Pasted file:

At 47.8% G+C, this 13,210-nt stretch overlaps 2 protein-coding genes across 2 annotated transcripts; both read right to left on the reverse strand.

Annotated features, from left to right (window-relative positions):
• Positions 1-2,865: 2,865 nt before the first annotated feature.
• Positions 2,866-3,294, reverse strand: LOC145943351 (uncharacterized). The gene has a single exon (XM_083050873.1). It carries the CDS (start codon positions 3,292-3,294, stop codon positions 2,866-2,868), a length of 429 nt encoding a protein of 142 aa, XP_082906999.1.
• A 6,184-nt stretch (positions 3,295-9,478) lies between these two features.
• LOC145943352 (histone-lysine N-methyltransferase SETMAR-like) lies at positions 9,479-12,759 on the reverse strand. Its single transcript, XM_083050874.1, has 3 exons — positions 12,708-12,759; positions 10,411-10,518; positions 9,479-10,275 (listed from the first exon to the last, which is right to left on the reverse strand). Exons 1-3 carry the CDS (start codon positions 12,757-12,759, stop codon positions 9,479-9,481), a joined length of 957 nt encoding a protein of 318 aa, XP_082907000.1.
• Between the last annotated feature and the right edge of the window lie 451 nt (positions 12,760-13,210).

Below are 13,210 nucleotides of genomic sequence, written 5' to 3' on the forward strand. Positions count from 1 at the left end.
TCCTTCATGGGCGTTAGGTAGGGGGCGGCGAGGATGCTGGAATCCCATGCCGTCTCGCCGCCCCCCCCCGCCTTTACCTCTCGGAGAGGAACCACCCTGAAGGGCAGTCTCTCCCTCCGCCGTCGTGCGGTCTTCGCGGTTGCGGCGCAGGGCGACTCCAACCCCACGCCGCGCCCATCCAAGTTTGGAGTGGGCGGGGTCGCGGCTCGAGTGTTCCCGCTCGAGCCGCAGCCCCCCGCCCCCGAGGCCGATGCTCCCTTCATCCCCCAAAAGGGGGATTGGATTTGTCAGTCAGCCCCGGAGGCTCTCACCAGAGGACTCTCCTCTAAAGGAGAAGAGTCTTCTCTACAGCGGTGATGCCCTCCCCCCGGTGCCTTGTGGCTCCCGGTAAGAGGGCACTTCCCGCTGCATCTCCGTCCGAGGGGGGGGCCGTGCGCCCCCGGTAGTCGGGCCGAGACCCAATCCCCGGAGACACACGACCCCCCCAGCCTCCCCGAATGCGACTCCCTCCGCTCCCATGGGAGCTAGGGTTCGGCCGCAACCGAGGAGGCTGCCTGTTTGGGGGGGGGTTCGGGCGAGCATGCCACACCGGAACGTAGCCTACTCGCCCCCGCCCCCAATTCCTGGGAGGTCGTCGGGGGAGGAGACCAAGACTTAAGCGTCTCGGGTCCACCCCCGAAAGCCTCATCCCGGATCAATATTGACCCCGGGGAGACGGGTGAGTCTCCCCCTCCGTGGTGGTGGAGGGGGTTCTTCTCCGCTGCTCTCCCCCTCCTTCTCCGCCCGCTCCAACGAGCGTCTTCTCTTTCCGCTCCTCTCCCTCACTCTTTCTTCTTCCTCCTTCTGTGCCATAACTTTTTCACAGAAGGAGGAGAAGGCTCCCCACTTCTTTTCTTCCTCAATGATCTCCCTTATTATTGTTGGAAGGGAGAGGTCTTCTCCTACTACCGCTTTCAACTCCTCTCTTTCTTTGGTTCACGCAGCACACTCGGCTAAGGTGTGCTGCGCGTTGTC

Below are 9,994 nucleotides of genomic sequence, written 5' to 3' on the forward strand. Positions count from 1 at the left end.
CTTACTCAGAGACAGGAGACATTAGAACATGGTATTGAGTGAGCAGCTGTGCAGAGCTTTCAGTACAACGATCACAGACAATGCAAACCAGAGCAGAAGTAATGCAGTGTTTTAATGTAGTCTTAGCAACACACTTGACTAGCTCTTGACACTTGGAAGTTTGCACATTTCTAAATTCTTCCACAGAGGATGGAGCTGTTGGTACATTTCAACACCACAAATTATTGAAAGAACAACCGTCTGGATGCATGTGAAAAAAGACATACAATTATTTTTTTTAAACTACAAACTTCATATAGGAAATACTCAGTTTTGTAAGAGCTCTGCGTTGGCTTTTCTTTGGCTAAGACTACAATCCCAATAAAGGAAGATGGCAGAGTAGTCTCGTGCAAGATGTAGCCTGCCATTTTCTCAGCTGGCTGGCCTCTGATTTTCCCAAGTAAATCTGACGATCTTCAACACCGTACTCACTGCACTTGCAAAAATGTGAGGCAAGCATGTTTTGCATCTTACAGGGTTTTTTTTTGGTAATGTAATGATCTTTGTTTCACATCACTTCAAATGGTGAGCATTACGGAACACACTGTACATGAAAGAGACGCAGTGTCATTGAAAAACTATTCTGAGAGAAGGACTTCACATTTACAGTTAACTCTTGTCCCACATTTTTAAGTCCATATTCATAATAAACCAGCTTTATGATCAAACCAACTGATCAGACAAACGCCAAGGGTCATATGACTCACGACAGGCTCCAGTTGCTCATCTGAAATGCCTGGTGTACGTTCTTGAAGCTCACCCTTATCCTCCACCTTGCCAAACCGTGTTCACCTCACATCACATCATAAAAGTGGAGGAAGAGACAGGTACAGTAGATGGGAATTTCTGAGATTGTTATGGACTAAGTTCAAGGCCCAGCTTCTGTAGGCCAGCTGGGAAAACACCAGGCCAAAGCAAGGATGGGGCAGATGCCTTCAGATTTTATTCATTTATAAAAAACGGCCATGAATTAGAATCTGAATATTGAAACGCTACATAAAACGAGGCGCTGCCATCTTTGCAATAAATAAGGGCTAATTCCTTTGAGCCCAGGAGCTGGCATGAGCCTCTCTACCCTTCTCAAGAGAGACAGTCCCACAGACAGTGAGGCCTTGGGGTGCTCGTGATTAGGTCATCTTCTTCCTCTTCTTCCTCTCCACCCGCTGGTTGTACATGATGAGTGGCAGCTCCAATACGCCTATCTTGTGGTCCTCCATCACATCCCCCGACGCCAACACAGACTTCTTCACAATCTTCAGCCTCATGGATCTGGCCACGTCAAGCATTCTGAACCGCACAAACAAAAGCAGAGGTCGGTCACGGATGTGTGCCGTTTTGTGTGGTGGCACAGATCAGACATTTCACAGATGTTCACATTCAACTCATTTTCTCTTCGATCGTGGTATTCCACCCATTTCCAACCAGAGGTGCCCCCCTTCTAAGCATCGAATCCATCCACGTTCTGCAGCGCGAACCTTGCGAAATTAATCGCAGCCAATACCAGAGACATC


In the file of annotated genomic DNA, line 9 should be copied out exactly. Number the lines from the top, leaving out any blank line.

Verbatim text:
TCCTTCATGGGCGTTAGGTAGGGGGCGGCGAGGATGCTGGAATCCCATGCCGTCTCGCCGCCCCCCCCCGCCTTTACCTCTCGGAGAGGAACCACCCTGAAGGGCAGTCTCTCCCTCCGCCGTCGTGCGGTCTTCGCGGTTGCGGCGCAGGGCGACTCCAACCCCACGCCGCGCCCATCCAAGTTTGGAGTGGGCGGGGTCGCGGCTCGAGTGTTCCCGCTCGAGCCGCAGCCCCCCGCCCCCGAGGCCGATGCTCCCTTCATCCCCCAAAAGGGGGATTGGATTTGTCAGTCAGCCCCGGAGGCTCTCACCAGAGGACTCTCCTCTAAAGGAGAAGAGTCTTCTCTACAGCGGTGATGCCCTCCCCCCGGTGCCTTGTGGCTCCCGGTAAGAGGGCACTTCCCGCTGCATCTCCGTCCGAGGGGGGGGCCGTGCGCCCCCGGTAGTCGGGCCGAGACCCAATCCCCGGAGACACACGACCCCCCCAGCCTCCCCGAATGCGACTCCCTCCGCTCCCATGGGAGCTAGGGTTCGGCCGCAACCGAGGAGGCTGCCTGTTTGGGGGGGGGTTCGGGCGAGCATGCCACACCGGAACGTAGCCTACTCGCCCCCGCCCCCAATTCCTGGGAGGTCGTCGGGGGAGGAGACCAAGACTTAAGCGTCTCGGGTCCACCCCCGAAAGCCTCATCCCGGATCAATATTGACCCCGGGGAGACGGGTGAGTCTCCCCCTCCGTGGTGGTGGAGGGGGTTCTTCTCCGCTGCTCTCCCCCTCCTTCTCCGCCCGCTCCAACGAGCGTCTTCTCTTTCCGCTCCTCTCCCTCACTCTTTCTTCTTCCTCCTTCTGTGCCATAACTTTTTCACAGAAGGAGGAGAAGGCTCCCCACTTCTTTTCTTCCTCAATGATCTCCCTTATTATTGTTGGAAGGGAGAGGTCTTCTCCTACTACCGCTTTCAACTCCTCTCTTTCTTTGGTTCACGCAGCACACTCGGCTAAGGTGTGCTGCGCGTTGTC